Plastic surgery shows are typically problematic, and Channel 4’s BodyShockers: My Piercing Hell has proven to be no exception. The documentary strand investigates subjects who are pushing their bodies to extremes and often includes stories about people who are undergoing unusual plastic surgeries and other cosmetic procedures.
One of these subjects was Cherrelle, a woman so unhappy with her smile that she decided to get dimpleplasty, a procedure that would enhance the appearance of dimples on her face. Now Cherrelle is criticizing Channel 4 for leaving an inaccurate representation of her surgery, and I don’t blame her at all. Cherrelle believes that Channel 4 framed her story in a negative way that made her seem like a girl obsessed with dimpled celebrities like Cheryl Cole or Lauren London, people whom she had said she “admired” during the interview sessions with BodyShockers. She feels pin-pointed by the show and indirectly criticized for her personal choices, which were made to appear completely ludicrous in within the context of the documentary. Cherrelle stresses that she underwent the procedure for very personal reasons, stating:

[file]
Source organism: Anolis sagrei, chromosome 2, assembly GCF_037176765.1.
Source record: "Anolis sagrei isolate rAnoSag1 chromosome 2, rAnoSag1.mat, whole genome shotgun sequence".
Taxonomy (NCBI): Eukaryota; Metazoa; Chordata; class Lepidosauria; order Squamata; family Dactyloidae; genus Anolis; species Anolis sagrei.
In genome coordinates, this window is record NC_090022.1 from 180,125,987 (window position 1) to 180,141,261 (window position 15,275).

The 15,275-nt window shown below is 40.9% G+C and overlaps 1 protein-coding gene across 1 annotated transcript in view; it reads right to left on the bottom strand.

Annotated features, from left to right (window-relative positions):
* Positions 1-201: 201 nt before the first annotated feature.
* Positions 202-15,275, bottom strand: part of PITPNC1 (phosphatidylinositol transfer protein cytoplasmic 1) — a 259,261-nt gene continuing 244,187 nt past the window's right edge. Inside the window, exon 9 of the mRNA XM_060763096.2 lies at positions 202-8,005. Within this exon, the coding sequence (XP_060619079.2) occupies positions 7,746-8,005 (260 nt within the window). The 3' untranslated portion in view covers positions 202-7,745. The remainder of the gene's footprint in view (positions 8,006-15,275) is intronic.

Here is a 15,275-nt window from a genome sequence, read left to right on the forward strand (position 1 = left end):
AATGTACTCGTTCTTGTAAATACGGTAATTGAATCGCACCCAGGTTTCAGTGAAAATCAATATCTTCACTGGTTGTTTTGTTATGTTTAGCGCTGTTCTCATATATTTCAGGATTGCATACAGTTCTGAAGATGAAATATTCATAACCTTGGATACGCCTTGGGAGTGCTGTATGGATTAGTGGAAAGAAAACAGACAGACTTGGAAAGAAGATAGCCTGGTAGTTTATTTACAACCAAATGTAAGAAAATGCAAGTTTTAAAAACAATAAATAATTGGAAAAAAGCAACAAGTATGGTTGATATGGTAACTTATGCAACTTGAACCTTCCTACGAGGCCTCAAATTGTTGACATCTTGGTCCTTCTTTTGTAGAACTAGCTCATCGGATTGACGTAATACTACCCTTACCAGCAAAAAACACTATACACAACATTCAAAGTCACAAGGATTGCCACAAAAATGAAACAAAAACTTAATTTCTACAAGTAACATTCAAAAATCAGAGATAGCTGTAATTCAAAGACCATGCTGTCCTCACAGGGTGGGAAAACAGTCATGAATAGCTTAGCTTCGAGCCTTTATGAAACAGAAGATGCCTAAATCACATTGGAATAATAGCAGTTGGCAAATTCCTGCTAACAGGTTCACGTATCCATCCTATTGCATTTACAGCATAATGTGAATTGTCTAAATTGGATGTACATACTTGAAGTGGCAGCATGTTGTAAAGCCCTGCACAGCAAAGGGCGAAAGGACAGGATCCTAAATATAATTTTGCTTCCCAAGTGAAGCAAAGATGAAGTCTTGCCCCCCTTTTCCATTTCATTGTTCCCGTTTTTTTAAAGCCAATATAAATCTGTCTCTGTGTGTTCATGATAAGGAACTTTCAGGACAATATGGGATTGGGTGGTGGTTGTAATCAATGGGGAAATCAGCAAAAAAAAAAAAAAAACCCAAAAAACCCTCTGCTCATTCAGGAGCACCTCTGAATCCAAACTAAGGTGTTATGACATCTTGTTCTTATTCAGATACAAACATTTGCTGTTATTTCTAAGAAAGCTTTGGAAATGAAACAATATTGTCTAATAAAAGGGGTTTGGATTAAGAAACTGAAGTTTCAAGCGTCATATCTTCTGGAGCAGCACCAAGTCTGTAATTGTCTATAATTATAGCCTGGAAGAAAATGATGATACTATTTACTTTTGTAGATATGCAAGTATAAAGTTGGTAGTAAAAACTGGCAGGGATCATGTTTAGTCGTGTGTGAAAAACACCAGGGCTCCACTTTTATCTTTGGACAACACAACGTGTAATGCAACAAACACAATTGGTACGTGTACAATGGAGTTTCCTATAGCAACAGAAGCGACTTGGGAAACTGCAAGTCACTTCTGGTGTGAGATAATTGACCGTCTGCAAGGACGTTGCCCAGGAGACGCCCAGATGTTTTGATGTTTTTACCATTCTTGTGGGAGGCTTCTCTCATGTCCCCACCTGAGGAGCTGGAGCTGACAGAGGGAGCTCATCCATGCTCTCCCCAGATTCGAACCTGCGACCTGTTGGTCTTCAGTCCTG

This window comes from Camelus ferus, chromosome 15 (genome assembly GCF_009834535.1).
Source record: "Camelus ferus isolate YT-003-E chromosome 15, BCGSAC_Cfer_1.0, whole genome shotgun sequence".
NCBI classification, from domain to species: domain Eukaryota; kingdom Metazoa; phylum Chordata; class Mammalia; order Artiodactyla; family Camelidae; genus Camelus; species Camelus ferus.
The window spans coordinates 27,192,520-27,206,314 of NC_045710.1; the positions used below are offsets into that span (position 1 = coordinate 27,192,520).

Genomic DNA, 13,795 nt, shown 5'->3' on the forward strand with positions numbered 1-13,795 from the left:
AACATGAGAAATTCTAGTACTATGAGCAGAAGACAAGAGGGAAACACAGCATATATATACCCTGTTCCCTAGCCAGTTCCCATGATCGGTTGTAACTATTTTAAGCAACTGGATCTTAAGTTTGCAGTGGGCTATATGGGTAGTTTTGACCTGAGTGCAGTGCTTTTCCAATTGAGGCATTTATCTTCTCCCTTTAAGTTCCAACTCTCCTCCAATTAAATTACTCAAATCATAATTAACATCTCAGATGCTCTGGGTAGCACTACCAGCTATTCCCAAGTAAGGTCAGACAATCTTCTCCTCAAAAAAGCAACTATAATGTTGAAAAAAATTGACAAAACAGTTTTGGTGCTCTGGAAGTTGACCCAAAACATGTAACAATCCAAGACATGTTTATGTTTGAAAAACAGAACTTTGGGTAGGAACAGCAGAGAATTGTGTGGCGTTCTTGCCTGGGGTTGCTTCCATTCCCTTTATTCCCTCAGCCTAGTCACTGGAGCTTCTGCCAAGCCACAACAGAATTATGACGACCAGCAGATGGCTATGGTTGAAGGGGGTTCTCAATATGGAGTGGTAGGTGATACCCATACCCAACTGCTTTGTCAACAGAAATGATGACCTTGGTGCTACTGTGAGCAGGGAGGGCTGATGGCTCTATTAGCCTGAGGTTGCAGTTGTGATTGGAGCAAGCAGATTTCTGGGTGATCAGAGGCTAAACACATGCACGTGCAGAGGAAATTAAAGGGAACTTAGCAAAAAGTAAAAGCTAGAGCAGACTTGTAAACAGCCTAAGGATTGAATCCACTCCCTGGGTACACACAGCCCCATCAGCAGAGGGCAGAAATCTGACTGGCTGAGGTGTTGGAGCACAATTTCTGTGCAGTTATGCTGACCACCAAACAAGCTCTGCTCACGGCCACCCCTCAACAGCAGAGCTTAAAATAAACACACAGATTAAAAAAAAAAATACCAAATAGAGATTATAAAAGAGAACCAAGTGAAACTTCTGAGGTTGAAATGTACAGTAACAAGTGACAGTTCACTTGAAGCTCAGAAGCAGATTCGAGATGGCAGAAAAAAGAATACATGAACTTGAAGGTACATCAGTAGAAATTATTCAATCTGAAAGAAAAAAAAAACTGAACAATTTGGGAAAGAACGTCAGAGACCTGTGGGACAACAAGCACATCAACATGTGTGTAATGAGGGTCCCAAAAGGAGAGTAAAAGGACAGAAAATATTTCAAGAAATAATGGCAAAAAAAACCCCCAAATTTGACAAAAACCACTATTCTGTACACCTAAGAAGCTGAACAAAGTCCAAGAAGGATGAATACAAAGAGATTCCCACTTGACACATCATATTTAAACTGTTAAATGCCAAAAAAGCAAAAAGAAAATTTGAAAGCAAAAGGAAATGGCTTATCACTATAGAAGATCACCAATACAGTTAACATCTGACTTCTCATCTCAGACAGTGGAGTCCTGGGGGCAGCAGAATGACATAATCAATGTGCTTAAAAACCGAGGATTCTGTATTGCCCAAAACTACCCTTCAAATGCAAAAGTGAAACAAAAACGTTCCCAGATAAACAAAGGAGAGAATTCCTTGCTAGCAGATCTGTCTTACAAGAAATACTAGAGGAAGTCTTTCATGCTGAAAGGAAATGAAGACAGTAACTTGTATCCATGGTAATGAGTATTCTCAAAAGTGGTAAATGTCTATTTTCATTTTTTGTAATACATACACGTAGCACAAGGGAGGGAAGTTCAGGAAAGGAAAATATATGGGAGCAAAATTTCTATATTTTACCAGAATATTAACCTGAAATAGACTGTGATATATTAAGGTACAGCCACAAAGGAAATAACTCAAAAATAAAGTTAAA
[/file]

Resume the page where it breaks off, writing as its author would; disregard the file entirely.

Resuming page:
“Without going into too much detail (for fear of further backlash) I did not want to look like Cheryl Cole or Lauren London, that will never happen and I don’t idolise them… I wanted to do it because I hated my smile previously – I thought it just looked odd. So I avoided smiling in photos.”
I’m with Cherrelle 100% on this, and I’m glad that she’s speaking out against the show for turning her plastic surgery story into a spectacle. Lately I’ve been very frustrated with how the media frames stories of women who choose to undergo any cosmetic procedure, which is often by subtly shaming women for wanting to change their appearance. The women — and sometimes men — are framed in a way that makes their focus on their appearance seem shallow or sick.
We all have insecurities, and we shouldn’t tell anyone that they can’t do what they want with their bodies. I wish that no one ever felt the desire to change anything about their natural appearance, but we can’t pretend that we don’t live in a world that floods us with images of the ideal body and then blame people for succumbing to the pressures of our perfection-obsessed society. Quite frankly, we don’t have any problem with people dying their hair, getting tattoos, or doing other things that alter their appearance — we shouldn’t have a problem with Cherrelle making a decision for herself, either.